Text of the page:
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Cambridge, MA, United States

Pomeroy C.,University of California at Santa Cruz | Hall-Arber M.,77 Massachusetts Avenue
Marine Policy | Year: 2015

Marine renewable energy (MRE), though a relative newcomer to the ocean and coastal commons, has become a significant driver of marine spatial planning in the US, posing particular challenges to commercial fisheries and fishing communities. State and federal agencies with primary oversight for MRE development have focused on the identification of places where MRE might proceed unhindered by other uses, most notably coastal fisheries. These agencies and MRE developers have focused on potential space-use conflict and standard mitigation measures for loss of access to that space. However, discussions with fishery participants and other community members, as well as observations of processes on the US West and East Coasts, reveal a complex, multi-faceted social-ecological system not easily parsed out among users, nor amenable to classic mitigation formulas. Recent ethnographic research on potential space-use conflicts and mitigation for MRE demonstrates that marine space use is dynamic and multi-dimensional, with important linkages among fisheries, communities and other interests. Although experiences vary within and across regions and fishing communities, this research illustrates the weak position of fishing communities in marine spatial planning in the context of MRE development. This paper considers the implications of MRE for US East and West Coast fisheries and fishing communities situated within the larger context of neoliberalism and commodification of the ocean commons. © 2014 Elsevier Ltd.. Source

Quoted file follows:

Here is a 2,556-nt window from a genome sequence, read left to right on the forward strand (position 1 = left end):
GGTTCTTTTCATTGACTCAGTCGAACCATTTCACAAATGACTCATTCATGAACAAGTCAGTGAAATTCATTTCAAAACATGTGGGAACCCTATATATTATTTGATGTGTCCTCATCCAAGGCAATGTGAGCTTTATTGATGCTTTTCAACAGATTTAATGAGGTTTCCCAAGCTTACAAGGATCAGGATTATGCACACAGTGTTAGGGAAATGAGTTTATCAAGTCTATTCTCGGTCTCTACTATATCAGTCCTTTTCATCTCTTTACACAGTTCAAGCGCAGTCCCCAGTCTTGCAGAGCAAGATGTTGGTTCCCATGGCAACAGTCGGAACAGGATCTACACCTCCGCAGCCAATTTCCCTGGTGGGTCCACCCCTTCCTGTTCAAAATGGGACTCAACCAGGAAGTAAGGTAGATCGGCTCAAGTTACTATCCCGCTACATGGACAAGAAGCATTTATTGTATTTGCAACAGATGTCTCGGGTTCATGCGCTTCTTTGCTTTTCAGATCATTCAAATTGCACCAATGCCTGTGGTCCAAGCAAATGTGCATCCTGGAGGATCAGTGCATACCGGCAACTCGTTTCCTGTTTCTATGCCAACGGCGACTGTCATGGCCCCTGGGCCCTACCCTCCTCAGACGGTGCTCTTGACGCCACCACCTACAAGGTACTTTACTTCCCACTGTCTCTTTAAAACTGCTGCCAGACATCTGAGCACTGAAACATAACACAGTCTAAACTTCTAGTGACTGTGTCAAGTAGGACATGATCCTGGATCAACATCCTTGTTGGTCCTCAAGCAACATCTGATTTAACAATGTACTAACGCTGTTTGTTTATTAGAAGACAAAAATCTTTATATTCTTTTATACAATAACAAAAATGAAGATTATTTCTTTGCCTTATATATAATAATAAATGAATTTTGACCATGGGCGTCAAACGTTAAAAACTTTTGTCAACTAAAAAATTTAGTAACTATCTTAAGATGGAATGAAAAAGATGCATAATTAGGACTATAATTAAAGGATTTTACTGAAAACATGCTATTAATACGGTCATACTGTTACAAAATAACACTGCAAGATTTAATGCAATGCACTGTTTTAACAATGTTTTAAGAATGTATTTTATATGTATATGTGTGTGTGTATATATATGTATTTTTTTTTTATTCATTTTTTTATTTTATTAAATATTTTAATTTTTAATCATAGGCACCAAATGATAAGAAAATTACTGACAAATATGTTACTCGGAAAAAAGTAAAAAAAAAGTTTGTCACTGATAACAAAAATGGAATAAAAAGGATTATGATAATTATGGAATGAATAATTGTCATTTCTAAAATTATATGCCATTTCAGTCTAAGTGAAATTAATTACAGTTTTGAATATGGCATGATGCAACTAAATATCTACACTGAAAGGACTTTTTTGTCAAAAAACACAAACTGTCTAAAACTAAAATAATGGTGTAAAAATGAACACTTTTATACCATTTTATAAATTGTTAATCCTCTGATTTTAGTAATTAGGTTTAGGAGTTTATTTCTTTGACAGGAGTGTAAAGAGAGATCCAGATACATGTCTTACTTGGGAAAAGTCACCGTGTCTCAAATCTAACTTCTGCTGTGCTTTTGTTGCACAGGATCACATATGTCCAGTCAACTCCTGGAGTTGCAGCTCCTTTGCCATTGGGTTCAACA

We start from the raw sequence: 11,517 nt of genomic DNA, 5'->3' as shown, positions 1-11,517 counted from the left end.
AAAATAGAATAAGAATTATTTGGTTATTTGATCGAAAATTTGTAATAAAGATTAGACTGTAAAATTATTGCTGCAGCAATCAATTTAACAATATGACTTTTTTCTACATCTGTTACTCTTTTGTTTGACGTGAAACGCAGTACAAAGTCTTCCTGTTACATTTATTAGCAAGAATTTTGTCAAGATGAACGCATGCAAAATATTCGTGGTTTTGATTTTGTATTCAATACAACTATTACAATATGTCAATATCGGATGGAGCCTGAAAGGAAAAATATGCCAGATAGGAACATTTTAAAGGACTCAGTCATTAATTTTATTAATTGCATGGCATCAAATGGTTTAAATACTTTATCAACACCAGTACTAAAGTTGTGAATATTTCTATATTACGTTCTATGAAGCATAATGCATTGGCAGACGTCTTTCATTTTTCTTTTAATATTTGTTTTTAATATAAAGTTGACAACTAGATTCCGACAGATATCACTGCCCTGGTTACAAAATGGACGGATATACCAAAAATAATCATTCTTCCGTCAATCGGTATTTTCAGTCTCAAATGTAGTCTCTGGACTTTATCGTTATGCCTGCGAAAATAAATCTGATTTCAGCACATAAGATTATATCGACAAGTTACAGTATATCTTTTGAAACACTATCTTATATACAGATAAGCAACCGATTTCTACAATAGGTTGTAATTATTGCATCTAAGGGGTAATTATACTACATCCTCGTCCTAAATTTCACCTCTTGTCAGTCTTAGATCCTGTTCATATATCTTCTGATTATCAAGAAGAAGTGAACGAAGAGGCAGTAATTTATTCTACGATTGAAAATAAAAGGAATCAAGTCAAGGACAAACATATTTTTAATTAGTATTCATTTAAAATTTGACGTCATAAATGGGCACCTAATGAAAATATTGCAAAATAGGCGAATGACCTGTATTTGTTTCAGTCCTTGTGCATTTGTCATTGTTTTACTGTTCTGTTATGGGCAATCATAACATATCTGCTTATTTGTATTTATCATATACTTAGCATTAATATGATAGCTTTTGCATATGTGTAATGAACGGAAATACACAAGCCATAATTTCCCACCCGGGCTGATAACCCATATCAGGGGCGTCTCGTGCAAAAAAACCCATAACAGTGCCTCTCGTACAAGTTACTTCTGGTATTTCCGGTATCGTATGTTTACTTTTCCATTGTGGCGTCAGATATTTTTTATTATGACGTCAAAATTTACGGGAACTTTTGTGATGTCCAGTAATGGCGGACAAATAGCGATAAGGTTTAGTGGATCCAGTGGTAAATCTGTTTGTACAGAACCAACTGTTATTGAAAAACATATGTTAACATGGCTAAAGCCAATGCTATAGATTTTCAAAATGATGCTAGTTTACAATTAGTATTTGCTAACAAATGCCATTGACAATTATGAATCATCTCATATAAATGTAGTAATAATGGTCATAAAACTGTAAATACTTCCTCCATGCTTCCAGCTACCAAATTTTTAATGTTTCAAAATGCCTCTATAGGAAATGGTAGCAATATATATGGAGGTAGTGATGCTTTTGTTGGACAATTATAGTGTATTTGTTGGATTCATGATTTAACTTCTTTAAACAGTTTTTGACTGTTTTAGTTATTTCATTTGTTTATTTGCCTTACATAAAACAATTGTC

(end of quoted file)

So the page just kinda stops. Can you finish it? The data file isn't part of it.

Fenning D.P.,77 Massachusetts Avenue | Fenning D.P.,University of California at San Diego | Hofstetter J.,77 Massachusetts Avenue | Morishige A.E.,77 Massachusetts Avenue | And 4 more authors.
Advanced Energy Materials | Year: 2014

Material defects govern the performance of a wide range of energy conversion and storage devices, including photovoltaics, thermoelectrics, and batteries. The success of large-scale, cost-effective manufacturing hinges upon rigorous material optimization to mitigate deleterious defects. Material processing simulations have the potential to accelerate novel energy technology development by modeling defect-evolution thermodynamics and kinetics during processing of raw materials into devices. Here, a predictive process optimization framework is presented for rapid material and process development. A solar cell simulation tool that models defect kinetics during processing is coupled with a genetic algorithm to optimize processing conditions in silico. Experimental samples processed according to conditions suggested by the optimization show signifi cant improvements in material performance, indicated by minority carrier lifetime gains, and confi rm the simulated directions for process improvement. This material optimization framework demonstrates the potential for process simulation to leverage fundamental defect characterization and high-throughput computing to accelerate the pace of learning in materials processing for energy applications. © 2014 Wiley-VCH Verlag GmbH & Co. KGaA. Source

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